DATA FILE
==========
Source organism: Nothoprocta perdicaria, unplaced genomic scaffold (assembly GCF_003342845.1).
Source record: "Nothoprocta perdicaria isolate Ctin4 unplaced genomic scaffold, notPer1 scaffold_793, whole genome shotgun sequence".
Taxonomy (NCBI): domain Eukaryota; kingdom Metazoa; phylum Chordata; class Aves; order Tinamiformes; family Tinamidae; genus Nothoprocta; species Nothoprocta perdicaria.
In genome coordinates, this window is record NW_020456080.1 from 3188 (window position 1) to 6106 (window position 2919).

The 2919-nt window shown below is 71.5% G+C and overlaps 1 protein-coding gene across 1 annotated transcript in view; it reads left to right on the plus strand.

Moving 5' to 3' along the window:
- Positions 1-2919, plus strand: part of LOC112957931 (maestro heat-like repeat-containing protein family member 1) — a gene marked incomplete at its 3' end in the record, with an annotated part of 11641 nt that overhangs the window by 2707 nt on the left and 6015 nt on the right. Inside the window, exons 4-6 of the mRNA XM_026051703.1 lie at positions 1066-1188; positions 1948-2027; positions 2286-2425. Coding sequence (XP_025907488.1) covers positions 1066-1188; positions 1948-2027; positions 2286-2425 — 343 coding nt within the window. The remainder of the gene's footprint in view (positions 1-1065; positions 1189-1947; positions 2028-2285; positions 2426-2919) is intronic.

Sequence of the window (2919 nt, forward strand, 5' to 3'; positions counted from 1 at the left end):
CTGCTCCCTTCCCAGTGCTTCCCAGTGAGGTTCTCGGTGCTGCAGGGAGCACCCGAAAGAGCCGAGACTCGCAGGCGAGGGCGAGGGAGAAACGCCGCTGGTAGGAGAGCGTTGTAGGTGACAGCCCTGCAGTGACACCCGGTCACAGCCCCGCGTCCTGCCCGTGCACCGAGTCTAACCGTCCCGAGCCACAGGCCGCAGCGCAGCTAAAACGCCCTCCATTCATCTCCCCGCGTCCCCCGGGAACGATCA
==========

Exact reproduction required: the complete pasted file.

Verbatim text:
Source organism: Nothoprocta perdicaria, unplaced genomic scaffold (assembly GCF_003342845.1).
Source record: "Nothoprocta perdicaria isolate Ctin4 unplaced genomic scaffold, notPer1 scaffold_793, whole genome shotgun sequence".
Taxonomy (NCBI): domain Eukaryota; kingdom Metazoa; phylum Chordata; class Aves; order Tinamiformes; family Tinamidae; genus Nothoprocta; species Nothoprocta perdicaria.
In genome coordinates, this window is record NW_020456080.1 from 3188 (window position 1) to 6106 (window position 2919).

The 2919-nt window shown below is 71.5% G+C and overlaps 1 protein-coding gene across 1 annotated transcript in view; it reads left to right on the plus strand.

Moving 5' to 3' along the window:
- Positions 1-2919, plus strand: part of LOC112957931 (maestro heat-like repeat-containing protein family member 1) — a gene marked incomplete at its 3' end in the record, with an annotated part of 11641 nt that overhangs the window by 2707 nt on the left and 6015 nt on the right. Inside the window, exons 4-6 of the mRNA XM_026051703.1 lie at positions 1066-1188; positions 1948-2027; positions 2286-2425. Coding sequence (XP_025907488.1) covers positions 1066-1188; positions 1948-2027; positions 2286-2425 — 343 coding nt within the window. The remainder of the gene's footprint in view (positions 1-1065; positions 1189-1947; positions 2028-2285; positions 2426-2919) is intronic.

Sequence of the window (2919 nt, forward strand, 5' to 3'; positions counted from 1 at the left end):
CTGCTCCCTTCCCAGTGCTTCCCAGTGAGGTTCTCGGTGCTGCAGGGAGCACCCGAAAGAGCCGAGACTCGCAGGCGAGGGCGAGGGAGAAACGCCGCTGGTAGGAGAGCGTTGTAGGTGACAGCCCTGCAGTGACACCCGGTCACAGCCCCGCGTCCTGCCCGTGCACCGAGTCTAACCGTCCCGAGCCACAGGCCGCAGCGCAGCTAAAACGCCCTCCATTCATCTCCCCGCGTCCCCCGGGAACGATCA